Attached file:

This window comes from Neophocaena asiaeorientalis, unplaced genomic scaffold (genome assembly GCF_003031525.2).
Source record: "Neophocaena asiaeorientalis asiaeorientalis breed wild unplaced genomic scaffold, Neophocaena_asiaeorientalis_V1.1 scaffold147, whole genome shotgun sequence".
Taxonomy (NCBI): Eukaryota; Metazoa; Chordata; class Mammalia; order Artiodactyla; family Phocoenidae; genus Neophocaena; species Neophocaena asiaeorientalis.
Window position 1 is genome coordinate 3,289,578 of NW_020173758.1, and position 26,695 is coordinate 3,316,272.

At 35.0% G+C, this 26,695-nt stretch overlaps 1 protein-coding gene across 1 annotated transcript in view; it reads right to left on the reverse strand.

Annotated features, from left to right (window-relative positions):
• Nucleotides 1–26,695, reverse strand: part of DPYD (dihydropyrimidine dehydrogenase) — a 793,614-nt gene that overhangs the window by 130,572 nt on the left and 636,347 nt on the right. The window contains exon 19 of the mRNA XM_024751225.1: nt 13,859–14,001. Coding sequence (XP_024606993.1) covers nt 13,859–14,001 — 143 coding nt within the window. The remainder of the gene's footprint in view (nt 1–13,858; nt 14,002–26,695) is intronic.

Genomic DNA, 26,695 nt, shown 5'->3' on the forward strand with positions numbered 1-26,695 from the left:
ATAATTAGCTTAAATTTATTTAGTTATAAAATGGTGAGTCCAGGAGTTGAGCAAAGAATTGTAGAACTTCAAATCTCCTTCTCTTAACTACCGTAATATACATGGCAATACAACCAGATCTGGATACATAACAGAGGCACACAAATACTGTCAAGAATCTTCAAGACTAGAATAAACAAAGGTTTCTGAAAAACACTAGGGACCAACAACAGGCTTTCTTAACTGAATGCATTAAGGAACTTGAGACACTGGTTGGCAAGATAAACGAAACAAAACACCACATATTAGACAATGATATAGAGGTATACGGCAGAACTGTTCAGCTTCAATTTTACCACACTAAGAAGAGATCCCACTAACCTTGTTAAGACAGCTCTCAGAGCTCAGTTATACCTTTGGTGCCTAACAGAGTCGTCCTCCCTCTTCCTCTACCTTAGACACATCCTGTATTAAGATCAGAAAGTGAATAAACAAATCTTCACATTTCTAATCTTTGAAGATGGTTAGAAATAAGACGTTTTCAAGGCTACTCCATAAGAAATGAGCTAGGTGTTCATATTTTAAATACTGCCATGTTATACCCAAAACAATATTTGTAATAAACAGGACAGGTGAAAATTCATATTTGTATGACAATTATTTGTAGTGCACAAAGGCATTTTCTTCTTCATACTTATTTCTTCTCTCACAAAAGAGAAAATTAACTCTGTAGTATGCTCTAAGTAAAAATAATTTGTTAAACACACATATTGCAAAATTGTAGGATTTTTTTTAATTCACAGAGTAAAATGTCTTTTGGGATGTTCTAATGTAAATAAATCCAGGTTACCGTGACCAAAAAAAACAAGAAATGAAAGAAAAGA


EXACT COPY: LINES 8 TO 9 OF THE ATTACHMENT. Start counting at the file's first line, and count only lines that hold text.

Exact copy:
Genomic DNA, 26,695 nt, shown 5'->3' on the forward strand with positions numbered 1-26,695 from the left:
ATAATTAGCTTAAATTTATTTAGTTATAAAATGGTGAGTCCAGGAGTTGAGCAAAGAATTGTAGAACTTCAAATCTCCTTCTCTTAACTACCGTAATATACATGGCAATACAACCAGATCTGGATACATAACAGAGGCACACAAATACTGTCAAGAATCTTCAAGACTAGAATAAACAAAGGTTTCTGAAAAACACTAGGGACCAACAACAGGCTTTCTTAACTGAATGCATTAAGGAACTTGAGACACTGGTTGGCAAGATAAACGAAACAAAACACCACATATTAGACAATGATATAGAGGTATACGGCAGAACTGTTCAGCTTCAATTTTACCACACTAAGAAGAGATCCCACTAACCTTGTTAAGACAGCTCTCAGAGCTCAGTTATACCTTTGGTGCCTAACAGAGTCGTCCTCCCTCTTCCTCTACCTTAGACACATCCTGTATTAAGATCAGAAAGTGAATAAACAAATCTTCACATTTCTAATCTTTGAAGATGGTTAGAAATAAGACGTTTTCAAGGCTACTCCATAAGAAATGAGCTAGGTGTTCATATTTTAAATACTGCCATGTTATACCCAAAACAATATTTGTAATAAACAGGACAGGTGAAAATTCATATTTGTATGACAATTATTTGTAGTGCACAAAGGCATTTTCTTCTTCATACTTATTTCTTCTCTCACAAAAGAGAAAATTAACTCTGTAGTATGCTCTAAGTAAAAATAATTTGTTAAACACACATATTGCAAAATTGTAGGATTTTTTTTAATTCACAGAGTAAAATGTCTTTTGGGATGTTCTAATGTAAATAAATCCAGGTTACCGTGACCAAAAAAAACAAGAAATGAAAGAAAAGA